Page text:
Can we please stop using yoga and mindfulness practice as an excuse to be idle, minimize, or disregard systems of oppression?
The spirit of mindfulness---the spirit of the practice---is not to be comfortable. There is this somewhat self-destructive mantra in society that happiness is the key. You’re supposed to be happy. You’re supposed to be content.
No. You’re supposed to be human.
For the privileged, mindfulness is not to witness (hear or read), acknowledge (or have a feeling), and then release (disregard) the reality of social injustice. The spirit of the practice is presence and full engagement with life in this moment. It is a shifting towards union. Union is driven by ethical compassion. Sincerity of being. Karuna.
As yogis and practitioners, it’s critical that we eventually move beyond our own space of experience. The narrative of our own suffering is valid, but it doesn’t exist in isolation.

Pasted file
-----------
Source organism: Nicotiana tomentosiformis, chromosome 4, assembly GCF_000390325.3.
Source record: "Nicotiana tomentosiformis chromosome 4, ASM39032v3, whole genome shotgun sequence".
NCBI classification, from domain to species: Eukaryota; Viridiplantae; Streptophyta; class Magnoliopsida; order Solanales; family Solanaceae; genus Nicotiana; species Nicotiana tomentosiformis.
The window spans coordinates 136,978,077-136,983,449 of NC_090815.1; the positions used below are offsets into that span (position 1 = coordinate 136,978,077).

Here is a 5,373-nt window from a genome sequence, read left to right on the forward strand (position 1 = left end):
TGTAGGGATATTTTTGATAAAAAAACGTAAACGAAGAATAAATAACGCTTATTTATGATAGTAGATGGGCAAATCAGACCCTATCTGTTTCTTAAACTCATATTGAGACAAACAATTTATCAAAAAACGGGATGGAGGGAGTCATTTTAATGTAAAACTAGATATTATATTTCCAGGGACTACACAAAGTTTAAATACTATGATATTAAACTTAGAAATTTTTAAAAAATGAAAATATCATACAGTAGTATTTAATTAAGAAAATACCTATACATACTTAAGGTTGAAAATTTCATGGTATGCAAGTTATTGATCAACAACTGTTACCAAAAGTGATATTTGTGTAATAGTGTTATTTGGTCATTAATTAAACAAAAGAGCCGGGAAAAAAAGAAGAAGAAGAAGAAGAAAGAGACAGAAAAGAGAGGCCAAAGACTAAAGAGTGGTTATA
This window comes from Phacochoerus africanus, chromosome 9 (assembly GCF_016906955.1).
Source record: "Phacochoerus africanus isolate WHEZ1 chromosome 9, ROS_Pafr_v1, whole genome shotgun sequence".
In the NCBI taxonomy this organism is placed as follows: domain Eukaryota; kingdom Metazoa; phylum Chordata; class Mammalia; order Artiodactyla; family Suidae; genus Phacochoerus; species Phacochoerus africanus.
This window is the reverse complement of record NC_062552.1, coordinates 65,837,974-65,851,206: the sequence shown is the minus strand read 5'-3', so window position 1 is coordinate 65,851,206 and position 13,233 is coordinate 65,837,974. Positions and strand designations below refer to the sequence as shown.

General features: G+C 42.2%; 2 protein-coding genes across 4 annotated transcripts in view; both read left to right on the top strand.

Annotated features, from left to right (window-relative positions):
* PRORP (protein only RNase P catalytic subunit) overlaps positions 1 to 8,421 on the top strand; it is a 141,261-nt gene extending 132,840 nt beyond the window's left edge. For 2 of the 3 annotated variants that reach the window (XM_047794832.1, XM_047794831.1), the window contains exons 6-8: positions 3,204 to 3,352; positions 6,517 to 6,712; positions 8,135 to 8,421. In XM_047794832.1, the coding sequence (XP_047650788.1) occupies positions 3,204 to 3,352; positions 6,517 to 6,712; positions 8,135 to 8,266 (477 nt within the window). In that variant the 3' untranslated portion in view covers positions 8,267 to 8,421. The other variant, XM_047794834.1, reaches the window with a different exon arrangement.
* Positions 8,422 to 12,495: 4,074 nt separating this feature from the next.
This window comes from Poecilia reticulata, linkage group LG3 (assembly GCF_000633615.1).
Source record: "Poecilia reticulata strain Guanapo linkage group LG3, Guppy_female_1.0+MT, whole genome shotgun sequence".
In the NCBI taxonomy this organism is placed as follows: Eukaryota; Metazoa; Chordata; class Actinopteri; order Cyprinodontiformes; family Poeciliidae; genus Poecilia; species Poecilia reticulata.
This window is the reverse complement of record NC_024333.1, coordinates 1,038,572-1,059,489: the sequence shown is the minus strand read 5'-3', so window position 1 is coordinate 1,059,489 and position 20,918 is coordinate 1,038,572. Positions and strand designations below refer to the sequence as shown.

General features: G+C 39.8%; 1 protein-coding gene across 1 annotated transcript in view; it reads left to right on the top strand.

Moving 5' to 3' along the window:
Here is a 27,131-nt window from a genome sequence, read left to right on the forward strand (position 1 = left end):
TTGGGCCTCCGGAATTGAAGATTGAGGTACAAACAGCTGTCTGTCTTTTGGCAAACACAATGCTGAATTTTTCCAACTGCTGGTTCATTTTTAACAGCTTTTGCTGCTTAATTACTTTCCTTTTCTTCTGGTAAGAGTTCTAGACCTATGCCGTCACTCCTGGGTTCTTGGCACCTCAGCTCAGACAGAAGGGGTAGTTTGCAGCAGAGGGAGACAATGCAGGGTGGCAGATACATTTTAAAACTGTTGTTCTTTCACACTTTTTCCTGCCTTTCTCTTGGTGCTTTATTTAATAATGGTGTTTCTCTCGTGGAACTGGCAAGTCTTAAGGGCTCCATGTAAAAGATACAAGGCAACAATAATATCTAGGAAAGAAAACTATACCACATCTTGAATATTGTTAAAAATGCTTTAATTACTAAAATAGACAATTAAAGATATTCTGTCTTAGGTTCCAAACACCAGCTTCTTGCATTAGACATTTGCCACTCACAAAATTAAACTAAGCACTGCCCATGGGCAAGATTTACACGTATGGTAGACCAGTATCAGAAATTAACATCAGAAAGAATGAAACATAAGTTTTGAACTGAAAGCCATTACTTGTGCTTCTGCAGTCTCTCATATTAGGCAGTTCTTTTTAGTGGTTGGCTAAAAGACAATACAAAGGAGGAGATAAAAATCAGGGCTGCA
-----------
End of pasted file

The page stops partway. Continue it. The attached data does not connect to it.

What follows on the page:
If we turn inward to find peace and stop there, this withdrawal from the world is problematic. It’s a distraction. We turn inward to face our superficial habits & assumptions in order to be a focused & present participant in the reality of life.
It is powerful to pay attention.
The Buddha wasn’t just a wanderer in the forest.
Patanjali wasn’t an idealist.
Healing in the body can only happen through a healing of our culture.
So, yes. We sit. We close our eyes. We encounter suffering. But then we try and intensify our relationship with it. Non-attachment is not discarding thoughts & sensation; it is refining and releasing the superfluous in order to see what is really there and needs our attention. And then we move into the world with more sincerity and humility.
And if you’re still reading this please know that I am telling every word of this to myself. I am paying more attention because I am in a season of being too comfortable with the narrative of my existence. My privilege. I have not been paying enough attention. Living overseas in a manufactured bubble is a choice; it is not an excuse to disconnect from social action.
Starting with yourself is important, but it is just that---- a start.